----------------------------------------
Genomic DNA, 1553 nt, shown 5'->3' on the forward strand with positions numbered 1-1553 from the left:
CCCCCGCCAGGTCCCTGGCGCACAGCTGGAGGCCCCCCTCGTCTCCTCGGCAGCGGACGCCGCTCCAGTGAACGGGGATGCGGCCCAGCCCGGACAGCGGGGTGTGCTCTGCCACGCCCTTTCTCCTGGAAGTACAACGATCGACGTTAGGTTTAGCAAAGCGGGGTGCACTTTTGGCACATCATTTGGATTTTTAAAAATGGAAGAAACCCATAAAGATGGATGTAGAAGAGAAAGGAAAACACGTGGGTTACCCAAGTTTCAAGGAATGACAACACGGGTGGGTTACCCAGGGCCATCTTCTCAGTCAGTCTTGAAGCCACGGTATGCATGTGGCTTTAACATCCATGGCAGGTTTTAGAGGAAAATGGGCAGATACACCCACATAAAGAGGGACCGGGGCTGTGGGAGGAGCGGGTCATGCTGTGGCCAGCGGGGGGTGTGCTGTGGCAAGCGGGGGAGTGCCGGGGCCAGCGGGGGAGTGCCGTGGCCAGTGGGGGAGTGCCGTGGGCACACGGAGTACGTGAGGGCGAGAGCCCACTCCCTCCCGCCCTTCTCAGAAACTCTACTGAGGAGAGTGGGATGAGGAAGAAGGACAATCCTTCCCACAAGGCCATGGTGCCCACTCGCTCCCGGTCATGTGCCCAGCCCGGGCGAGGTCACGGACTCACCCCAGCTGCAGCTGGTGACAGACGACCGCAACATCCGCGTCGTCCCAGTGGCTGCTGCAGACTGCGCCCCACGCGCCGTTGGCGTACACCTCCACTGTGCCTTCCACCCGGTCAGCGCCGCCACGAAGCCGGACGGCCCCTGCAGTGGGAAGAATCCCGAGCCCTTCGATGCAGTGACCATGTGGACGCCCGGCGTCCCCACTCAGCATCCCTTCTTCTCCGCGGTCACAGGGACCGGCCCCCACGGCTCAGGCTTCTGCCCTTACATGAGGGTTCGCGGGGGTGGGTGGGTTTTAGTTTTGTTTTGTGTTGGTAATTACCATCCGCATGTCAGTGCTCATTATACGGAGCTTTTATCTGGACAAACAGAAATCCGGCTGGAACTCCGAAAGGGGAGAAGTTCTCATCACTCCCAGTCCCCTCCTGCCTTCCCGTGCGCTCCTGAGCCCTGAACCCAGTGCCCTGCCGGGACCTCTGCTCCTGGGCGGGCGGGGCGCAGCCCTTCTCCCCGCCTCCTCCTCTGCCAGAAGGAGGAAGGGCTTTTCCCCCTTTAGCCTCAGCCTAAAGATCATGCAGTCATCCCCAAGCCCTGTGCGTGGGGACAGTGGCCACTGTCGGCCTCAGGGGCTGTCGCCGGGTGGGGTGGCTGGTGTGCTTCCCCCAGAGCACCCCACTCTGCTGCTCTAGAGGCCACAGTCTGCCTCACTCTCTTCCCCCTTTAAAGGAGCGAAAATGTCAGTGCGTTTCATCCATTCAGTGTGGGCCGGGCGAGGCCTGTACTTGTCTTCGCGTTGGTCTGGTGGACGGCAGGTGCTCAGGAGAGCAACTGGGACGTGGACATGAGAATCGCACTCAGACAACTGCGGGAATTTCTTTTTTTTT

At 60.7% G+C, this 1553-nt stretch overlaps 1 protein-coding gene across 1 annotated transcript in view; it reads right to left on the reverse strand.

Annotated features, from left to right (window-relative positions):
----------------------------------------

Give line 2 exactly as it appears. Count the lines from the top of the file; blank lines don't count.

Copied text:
CCCCCGCCAGGTCCCTGGCGCACAGCTGGAGGCCCCCCTCGTCTCCTCGGCAGCGGACGCCGCTCCAGTGAACGGGGATGCGGCCCAGCCCGGACAGCGGGGTGTGCTCTGCCACGCCCTTTCTCCTGGAAGTACAACGATCGACGTTAGGTTTAGCAAAGCGGGGTGCACTTTTGGCACATCATTTGGATTTTTAAAAATGGAAGAAACCCATAAAGATGGATGTAGAAGAGAAAGGAAAACACGTGGGTTACCCAAGTTTCAAGGAATGACAACACGGGTGGGTTACCCAGGGCCATCTTCTCAGTCAGTCTTGAAGCCACGGTATGCATGTGGCTTTAACATCCATGGCAGGTTTTAGAGGAAAATGGGCAGATACACCCACATAAAGAGGGACCGGGGCTGTGGGAGGAGCGGGTCATGCTGTGGCCAGCGGGGGGTGTGCTGTGGCAAGCGGGGGAGTGCCGGGGCCAGCGGGGGAGTGCCGTGGCCAGTGGGGGAGTGCCGTGGGCACACGGAGTACGTGAGGGCGAGAGCCCACTCCCTCCCGCCCTTCTCAGAAACTCTACTGAGGAGAGTGGGATGAGGAAGAAGGACAATCCTTCCCACAAGGCCATGGTGCCCACTCGCTCCCGGTCATGTGCCCAGCCCGGGCGAGGTCACGGACTCACCCCAGCTGCAGCTGGTGACAGACGACCGCAACATCCGCGTCGTCCCAGTGGCTGCTGCAGACTGCGCCCCACGCGCCGTTGGCGTACACCTCCACTGTGCCTTCCACCCGGTCAGCGCCGCCACGAAGCCGGACGGCCCCTGCAGTGGGAAGAATCCCGAGCCCTTCGATGCAGTGACCATGTGGACGCCCGGCGTCCCCACTCAGCATCCCTTCTTCTCCGCGGTCACAGGGACCGGCCCCCACGGCTCAGGCTTCTGCCCTTACATGAGGGTTCGCGGGGGTGGGTGGGTTTTAGTTTTGTTTTGTGTTGGTAATTACCATCCGCATGTCAGTGCTCATTATACGGAGCTTTTATCTGGACAAACAGAAATCCGGCTGGAACTCCGAAAGGGGAGAAGTTCTCATCACTCCCAGTCCCCTCCTGCCTTCCCGTGCGCTCCTGAGCCCTGAACCCAGTGCCCTGCCGGGACCTCTGCTCCTGGGCGGGCGGGGCGCAGCCCTTCTCCCCGCCTCCTCCTCTGCCAGAAGGAGGAAGGGCTTTTCCCCCTTTAGCCTCAGCCTAAAGATCATGCAGTCATCCCCAAGCCCTGTGCGTGGGGACAGTGGCCACTGTCGGCCTCAGGGGCTGTCGCCGGGTGGGGTGGCTGGTGTGCTTCCCCCAGAGCACCCCACTCTGCTGCTCTAGAGGCCACAGTCTGCCTCACTCTCTTCCCCCTTTAAAGGAGCGAAAATGTCAGTGCGTTTCATCCATTCAGTGTGGGCCGGGCGAGGCCTGTACTTGTCTTCGCGTTGGTCTGGTGGACGGCAGGTGCTCAGGAGAGCAACTGGGACGTGGACATGAGAATCGCACTCAGACAACTGCGGGAATTTCTTTTTTTTT